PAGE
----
Puzzles

Puzzles: An Exercise for Your Brain to Enhance Creativity

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There are many in the field of Psychology and Neuroscience that point to the benefits of solving puzzles. Claims of increasing memory and cognitive performance to delaying the onset of Alzheimer’s all point to solving puzzles as a key factor. In fact, one such professor of neurology at George Washington Hospital University School of Medicine and Health Sciences, Dr. Richard Restak, published a book called Think Smart: A Neuroscientists Prescription for Improving Your Brain Performance. Among many of his tips, one of them is to simply solve puzzles. By doing so, Dr. Restak argues that different parts of the brain will be used depending upon what kind of puzzle you work on.

Within innovation sessions, I have personally observed the increased creativity in individuals when given a riddle or puzzle to solve before being asked to generate ideas. The act of solving something abstract removes the mind from its common everyday “rut” and opens up fresh ways of thinking that are non-linear.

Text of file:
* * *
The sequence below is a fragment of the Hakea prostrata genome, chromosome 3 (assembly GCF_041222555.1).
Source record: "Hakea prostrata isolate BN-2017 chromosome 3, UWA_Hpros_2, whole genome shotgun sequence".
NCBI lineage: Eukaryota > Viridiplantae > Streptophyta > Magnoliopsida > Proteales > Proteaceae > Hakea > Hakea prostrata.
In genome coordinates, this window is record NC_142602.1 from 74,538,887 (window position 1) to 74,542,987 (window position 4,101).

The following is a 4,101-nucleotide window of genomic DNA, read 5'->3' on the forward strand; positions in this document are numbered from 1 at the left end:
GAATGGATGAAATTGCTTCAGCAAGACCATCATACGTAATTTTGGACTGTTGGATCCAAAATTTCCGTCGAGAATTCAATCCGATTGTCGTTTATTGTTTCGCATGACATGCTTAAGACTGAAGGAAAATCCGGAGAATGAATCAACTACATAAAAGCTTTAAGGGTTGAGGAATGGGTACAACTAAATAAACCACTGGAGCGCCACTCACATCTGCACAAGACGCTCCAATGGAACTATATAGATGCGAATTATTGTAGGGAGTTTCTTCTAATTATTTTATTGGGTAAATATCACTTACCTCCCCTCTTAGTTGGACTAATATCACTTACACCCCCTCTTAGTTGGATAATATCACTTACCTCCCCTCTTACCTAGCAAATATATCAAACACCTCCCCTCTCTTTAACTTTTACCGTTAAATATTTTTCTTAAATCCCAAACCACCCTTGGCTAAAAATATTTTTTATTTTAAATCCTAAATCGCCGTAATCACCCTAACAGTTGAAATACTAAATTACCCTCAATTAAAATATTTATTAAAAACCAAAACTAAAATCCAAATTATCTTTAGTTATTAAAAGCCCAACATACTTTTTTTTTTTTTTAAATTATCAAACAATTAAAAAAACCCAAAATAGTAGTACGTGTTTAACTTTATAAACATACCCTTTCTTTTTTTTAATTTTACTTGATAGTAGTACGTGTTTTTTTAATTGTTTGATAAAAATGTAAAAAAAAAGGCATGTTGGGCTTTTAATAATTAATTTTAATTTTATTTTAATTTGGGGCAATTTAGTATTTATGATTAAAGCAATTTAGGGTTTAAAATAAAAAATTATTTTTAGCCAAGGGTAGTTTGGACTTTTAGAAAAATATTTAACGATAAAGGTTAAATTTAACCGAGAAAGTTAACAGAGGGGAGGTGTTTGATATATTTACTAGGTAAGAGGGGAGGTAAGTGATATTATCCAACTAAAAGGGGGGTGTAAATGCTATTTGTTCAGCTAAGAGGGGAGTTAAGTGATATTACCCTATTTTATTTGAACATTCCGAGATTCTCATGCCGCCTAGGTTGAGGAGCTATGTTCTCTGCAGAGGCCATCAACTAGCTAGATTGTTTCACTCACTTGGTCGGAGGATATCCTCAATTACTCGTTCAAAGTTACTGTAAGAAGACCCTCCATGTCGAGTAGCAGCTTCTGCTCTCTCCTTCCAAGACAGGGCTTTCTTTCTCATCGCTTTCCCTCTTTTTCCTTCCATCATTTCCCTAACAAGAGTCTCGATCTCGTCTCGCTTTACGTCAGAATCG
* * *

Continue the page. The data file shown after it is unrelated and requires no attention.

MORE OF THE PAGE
With that in mind, I would like to challenge your creativity and get your brain thinking a bit by providing you with the following mix of riddles and puzzles. How many can you solve?

 

Hands I do not have, yet I grasp so tight.

I love darkness, my enemy is light.

Both the mighty and low know me well,

For in the hearts of men I dwell!

What am I?

 

Echoes from a shadow realm,

whispers of things yet to come.

Thoughts strange sister dwells in night,

is swept away in dawning light.

What am I?

 

I am said by one letter    

I am spelled by three

Two letter the same in me

I am double or single

Or brown, blue, or green

I am read from either end and understood

What am I?

 

I can be touched,

but I hurt those who touch me.

I move swiftly through a dry forest,

but die in a mountain stream.

Where I pass, I leave a black shroud.

What am I?

 

A boy and a girl have some candies. If the girl gives one candy to the boy, he will have double the amount of candies that the girl does but if the boy gives the girl a candy, they will have the same amount. How many candies does the girl have and how many does the boy have? Hint: The boy and the girl don’t have the same amount.

 

If you put a coin in an empty bottle and insert a cork into the neck of the bottle, how could you remove the coin without taking the cork out or breaking the bottle?

 

You must cut a birthday cake into exactly eight pieces, but you’re only allowed to make three straight cuts, and you can’t move pieces of the cake as you cut. How can you do it?